Well....you can plan for next year, right? After Christmas Day we took a field trip over to the greenhouses at the New England Botanic Gardens at Tower Hill. This was inspirational. I took lots of boring pictures of healthy houseplants and novelty vegetables. I am looking forward to going back there an learning more as time allows.
Also, as I have mentioned earlier, I have been doing some reading. Celia Thaxter's book--that I mentioned in a previous post--is rarely shelved. My Christmas gift to myself also included some intriguing titles. I am almost through "The Philosophy of Gardening" edited by Blanka Stoltz and originally written in German. This collection of essays is deeply wonky and has given me a good sense of the state of the garden movement in Europe as well as some ideas for when I have more space.
I have also cracked into two books by Frances Tophill. One has practical advice that I have already put to use in my quest to save my ginger plant. The other is about planning out a garden for the first time. Again, I don't have the space now, but maybe someday. There are a couple of others as well that I have consulted and will consult again.
Now we are reaching 2023 futures planning. In addition to potatoes and peppers again, I hope to plant some weird things that I cannot get at the store or from the aforementioned farm my sons work at. The space I have does not lead to self-sufficiency really, just life-improvement. I am well into the planning stages and am considering seeds. Our neighbors next door--who are apparently fine with gardens--gave us some zucchini. I actually made a salad from them that I liked. Maybe, just maybe, one plant...
There will be flowers, too. Ever since the plague I have valued the aesthetic elements of the garden. It is a somewhat wild spot in the midst of the manicured lawns and the pavement that surround us. I have had a lot of coffee out there and written a ton of sermons. May it continue to be inspirational. We could all use an inspiring year.
I got up early the other day and went back north to Maine to visit family. We hadn't been for a while and the personal landscape has changed a bit. Still, it was nice to be home. We only had so much time for a tour of various households. Some relations--like my mom--had moved since we were there last. Others were right where we left them. It was all good. So much in life can feel unstable these days. Everyone I know, it seems, is in transition. Seeing people who you have known forever reminds you that while the trappings are altered somewhat, you still have a place, even if it is more relational than physical these days. I may not have spent a huge amount of time in some of these spaces...but my people are there.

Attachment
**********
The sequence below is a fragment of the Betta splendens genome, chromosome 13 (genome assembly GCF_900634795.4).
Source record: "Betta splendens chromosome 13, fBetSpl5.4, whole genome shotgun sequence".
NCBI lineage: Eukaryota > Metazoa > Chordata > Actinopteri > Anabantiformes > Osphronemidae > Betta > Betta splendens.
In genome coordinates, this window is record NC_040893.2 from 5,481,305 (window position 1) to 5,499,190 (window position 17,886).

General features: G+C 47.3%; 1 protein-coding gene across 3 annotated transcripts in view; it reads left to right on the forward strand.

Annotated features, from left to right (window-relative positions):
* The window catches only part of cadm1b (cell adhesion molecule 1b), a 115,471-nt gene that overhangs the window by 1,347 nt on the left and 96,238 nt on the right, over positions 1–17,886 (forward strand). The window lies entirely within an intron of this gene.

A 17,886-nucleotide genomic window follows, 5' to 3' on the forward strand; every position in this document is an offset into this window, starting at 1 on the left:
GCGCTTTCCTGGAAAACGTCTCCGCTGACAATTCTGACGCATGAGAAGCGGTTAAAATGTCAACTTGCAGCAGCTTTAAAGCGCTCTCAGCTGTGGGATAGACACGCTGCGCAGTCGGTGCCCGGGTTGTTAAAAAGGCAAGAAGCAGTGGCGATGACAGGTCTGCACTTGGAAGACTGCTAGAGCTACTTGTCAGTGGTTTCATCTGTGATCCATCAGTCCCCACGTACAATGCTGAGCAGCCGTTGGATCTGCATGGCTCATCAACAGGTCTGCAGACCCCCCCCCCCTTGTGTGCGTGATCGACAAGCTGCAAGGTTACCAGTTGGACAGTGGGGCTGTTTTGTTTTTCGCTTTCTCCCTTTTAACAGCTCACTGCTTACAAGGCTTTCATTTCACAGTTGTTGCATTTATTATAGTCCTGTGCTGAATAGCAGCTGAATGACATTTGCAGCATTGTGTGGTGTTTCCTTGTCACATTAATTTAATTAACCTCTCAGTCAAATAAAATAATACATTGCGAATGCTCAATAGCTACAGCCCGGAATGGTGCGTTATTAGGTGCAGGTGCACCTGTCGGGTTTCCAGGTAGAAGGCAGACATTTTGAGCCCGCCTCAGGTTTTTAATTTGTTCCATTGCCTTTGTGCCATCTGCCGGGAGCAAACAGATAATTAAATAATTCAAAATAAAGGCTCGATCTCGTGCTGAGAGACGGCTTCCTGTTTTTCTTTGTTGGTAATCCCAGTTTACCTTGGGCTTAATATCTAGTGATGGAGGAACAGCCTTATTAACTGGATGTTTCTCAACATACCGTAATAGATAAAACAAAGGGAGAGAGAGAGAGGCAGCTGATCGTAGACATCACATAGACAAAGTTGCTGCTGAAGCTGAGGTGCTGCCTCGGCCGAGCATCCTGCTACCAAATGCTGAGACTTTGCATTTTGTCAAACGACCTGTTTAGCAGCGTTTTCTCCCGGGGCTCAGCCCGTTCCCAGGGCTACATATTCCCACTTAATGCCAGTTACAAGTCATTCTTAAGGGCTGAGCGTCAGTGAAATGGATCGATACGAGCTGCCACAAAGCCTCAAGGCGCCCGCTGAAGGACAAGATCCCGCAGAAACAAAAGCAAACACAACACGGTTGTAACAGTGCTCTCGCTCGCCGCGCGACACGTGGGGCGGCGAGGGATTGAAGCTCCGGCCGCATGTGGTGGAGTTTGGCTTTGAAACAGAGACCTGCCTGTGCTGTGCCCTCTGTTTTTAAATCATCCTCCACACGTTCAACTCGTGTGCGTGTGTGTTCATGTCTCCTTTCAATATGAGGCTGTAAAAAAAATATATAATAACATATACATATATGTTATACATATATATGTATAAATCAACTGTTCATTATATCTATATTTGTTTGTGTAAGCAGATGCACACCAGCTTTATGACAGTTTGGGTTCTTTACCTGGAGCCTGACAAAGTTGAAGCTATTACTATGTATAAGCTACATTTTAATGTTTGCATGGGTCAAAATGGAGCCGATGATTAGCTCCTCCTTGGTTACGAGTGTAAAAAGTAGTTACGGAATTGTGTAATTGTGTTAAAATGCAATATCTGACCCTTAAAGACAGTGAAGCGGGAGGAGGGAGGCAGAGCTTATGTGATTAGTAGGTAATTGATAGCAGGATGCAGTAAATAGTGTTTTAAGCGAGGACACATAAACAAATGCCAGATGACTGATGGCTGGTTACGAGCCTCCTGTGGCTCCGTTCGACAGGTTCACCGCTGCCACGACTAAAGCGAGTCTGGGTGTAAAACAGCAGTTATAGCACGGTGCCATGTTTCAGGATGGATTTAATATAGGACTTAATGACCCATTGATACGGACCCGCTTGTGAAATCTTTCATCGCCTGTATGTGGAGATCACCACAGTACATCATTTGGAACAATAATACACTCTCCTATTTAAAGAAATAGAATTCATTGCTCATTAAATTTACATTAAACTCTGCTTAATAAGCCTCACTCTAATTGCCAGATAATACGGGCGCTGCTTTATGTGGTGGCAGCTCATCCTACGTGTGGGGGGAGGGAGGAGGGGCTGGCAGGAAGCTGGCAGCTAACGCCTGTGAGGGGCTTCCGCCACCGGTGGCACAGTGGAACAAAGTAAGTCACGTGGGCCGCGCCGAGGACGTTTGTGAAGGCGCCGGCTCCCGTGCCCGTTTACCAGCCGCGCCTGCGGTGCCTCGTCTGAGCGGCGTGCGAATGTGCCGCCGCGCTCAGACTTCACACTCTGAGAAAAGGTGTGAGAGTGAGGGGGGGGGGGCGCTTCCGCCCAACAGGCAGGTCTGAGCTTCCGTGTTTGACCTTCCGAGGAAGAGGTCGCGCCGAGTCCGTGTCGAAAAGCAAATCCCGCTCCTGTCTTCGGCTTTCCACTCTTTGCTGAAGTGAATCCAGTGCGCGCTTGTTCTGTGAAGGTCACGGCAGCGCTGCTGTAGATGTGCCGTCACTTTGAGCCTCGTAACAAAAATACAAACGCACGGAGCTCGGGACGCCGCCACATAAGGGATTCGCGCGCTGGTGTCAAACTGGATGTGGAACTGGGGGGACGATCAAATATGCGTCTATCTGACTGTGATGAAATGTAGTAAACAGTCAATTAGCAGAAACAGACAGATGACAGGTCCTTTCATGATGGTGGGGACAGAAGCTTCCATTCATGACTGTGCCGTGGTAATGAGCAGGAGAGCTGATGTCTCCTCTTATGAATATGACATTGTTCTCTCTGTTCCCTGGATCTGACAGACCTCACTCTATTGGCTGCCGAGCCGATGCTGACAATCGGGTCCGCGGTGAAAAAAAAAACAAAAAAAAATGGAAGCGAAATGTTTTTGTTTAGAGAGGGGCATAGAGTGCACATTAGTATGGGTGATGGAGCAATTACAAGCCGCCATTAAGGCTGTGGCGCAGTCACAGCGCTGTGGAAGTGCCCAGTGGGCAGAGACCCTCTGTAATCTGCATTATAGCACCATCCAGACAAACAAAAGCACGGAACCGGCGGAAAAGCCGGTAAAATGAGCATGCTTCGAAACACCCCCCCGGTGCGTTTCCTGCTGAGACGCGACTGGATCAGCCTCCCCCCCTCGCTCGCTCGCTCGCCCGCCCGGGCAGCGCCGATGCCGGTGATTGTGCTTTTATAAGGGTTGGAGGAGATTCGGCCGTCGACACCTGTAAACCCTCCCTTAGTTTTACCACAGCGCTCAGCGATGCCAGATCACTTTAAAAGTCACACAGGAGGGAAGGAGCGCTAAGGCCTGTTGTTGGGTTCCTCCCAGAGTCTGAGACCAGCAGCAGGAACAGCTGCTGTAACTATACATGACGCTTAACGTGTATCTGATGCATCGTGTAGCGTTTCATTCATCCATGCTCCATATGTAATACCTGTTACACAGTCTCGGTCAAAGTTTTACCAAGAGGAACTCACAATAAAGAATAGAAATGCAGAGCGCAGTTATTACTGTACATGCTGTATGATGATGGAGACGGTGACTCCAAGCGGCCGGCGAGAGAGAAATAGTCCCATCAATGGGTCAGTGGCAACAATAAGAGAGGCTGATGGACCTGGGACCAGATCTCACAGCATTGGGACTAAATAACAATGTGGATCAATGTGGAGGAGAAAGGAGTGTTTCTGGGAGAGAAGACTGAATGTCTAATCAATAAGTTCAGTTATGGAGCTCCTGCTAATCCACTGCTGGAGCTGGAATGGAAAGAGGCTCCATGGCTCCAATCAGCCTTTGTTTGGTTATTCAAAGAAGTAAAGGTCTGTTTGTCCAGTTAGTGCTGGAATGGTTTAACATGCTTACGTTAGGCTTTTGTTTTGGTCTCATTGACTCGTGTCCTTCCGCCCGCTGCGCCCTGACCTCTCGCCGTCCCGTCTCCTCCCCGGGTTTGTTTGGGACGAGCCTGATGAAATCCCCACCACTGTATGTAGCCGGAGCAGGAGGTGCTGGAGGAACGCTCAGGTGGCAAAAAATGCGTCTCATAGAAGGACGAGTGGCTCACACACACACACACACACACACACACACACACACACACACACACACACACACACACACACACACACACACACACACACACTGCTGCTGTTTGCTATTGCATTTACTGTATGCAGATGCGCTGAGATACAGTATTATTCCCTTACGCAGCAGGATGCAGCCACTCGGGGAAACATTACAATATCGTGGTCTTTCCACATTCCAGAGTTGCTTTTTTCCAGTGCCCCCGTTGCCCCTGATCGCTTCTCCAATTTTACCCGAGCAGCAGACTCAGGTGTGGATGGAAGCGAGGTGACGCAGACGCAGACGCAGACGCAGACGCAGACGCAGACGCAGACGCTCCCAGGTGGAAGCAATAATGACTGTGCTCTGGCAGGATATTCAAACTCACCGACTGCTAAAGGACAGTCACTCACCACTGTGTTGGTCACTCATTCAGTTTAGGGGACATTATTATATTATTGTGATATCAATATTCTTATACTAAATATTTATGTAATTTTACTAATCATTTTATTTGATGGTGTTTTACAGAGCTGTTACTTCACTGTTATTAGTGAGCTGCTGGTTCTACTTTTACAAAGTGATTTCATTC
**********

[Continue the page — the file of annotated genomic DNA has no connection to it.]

This relational feeling is not unlike the one I get from being outside. There is plenty that doesn't quite fit each time, but, still, one is locked into an extended network where a place for humanity--and for individual humans--still exists. Lately it has been hard to get outdoors. It will be for a while longer. Weather, time, work, and the desire to be with family currently create a number of barriers that are hard to overcome. Oh well...it will happen...eventually. Until then there is preparation and staying in shape.
One aspect of preparation involves going through my backpacks and taking a look at all the gear I have for hiking. Some of it needs to be cleaned. There are a couple items I wonder if I really need. There are a few that must be replaced. Whenever I get back out it would be best to have the right stuff.
Staying in shape, on the other hand, means getting back to the gym and slowly heading back out into the winter world...